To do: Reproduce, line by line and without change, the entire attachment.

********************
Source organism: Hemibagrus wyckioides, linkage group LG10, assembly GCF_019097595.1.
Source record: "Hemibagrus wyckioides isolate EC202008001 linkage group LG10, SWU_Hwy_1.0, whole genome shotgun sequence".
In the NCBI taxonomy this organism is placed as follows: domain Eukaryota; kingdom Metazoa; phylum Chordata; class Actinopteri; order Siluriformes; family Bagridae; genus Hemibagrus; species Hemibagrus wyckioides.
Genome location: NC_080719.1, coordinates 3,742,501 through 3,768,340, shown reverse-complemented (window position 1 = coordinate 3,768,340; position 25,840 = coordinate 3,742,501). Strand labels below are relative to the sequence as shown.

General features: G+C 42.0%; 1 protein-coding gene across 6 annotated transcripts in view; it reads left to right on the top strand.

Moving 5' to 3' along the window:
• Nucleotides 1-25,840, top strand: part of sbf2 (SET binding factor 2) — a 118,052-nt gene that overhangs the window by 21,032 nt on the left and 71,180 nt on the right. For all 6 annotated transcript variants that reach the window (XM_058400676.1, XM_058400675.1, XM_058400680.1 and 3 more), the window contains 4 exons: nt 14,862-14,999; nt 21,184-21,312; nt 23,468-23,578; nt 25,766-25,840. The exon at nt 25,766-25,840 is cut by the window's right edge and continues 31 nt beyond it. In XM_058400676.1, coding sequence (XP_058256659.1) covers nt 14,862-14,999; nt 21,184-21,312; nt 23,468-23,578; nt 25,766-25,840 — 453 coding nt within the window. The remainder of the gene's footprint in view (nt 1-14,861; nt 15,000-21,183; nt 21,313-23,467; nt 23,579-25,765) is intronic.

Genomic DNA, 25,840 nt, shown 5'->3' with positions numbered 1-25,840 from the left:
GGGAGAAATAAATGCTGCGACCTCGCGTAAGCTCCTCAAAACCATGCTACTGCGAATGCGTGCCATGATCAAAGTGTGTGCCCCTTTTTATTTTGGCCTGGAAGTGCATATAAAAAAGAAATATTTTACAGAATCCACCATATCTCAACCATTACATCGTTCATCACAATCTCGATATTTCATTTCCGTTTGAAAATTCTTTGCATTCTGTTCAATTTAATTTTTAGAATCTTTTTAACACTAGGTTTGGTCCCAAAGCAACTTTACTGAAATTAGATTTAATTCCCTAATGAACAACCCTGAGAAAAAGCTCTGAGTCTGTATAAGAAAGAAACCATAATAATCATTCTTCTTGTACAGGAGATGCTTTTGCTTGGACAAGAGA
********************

Source organism: Hemibagrus wyckioides, linkage group LG10, assembly GCF_019097595.1.
Source record: "Hemibagrus wyckioides isolate EC202008001 linkage group LG10, SWU_Hwy_1.0, whole genome shotgun sequence".
In the NCBI taxonomy this organism is placed as follows: domain Eukaryota; kingdom Metazoa; phylum Chordata; class Actinopteri; order Siluriformes; family Bagridae; genus Hemibagrus; species Hemibagrus wyckioides.
Genome location: NC_080719.1, coordinates 3,742,501 through 3,768,340, shown reverse-complemented (window position 1 = coordinate 3,768,340; position 25,840 = coordinate 3,742,501). Strand labels below are relative to the sequence as shown.

General features: G+C 42.0%; 1 protein-coding gene across 6 annotated transcripts in view; it reads left to right on the top strand.

Moving 5' to 3' along the window:
• Nucleotides 1-25,840, top strand: part of sbf2 (SET binding factor 2) — a 118,052-nt gene that overhangs the window by 21,032 nt on the left and 71,180 nt on the right. For all 6 annotated transcript variants that reach the window (XM_058400676.1, XM_058400675.1, XM_058400680.1 and 3 more), the window contains 4 exons: nt 14,862-14,999; nt 21,184-21,312; nt 23,468-23,578; nt 25,766-25,840. The exon at nt 25,766-25,840 is cut by the window's right edge and continues 31 nt beyond it. In XM_058400676.1, coding sequence (XP_058256659.1) covers nt 14,862-14,999; nt 21,184-21,312; nt 23,468-23,578; nt 25,766-25,840 — 453 coding nt within the window. The remainder of the gene's footprint in view (nt 1-14,861; nt 15,000-21,183; nt 21,313-23,467; nt 23,579-25,765) is intronic.

Genomic DNA, 25,840 nt, shown 5'->3' with positions numbered 1-25,840 from the left:
GGGAGAAATAAATGCTGCGACCTCGCGTAAGCTCCTCAAAACCATGCTACTGCGAATGCGTGCCATGATCAAAGTGTGTGCCCCTTTTTATTTTGGCCTGGAAGTGCATATAAAAAAGAAATATTTTACAGAATCCACCATATCTCAACCATTACATCGTTCATCACAATCTCGATATTTCATTTCCGTTTGAAAATTCTTTGCATTCTGTTCAATTTAATTTTTAGAATCTTTTTAACACTAGGTTTGGTCCCAAAGCAACTTTACTGAAATTAGATTTAATTCCCTAATGAACAACCCTGAGAAAAAGCTCTGAGTCTGTATAAGAAAGAAACCATAATAATCATTCTTCTTGTACAGGAGATGCTTTTGCTTGGACAAGAGA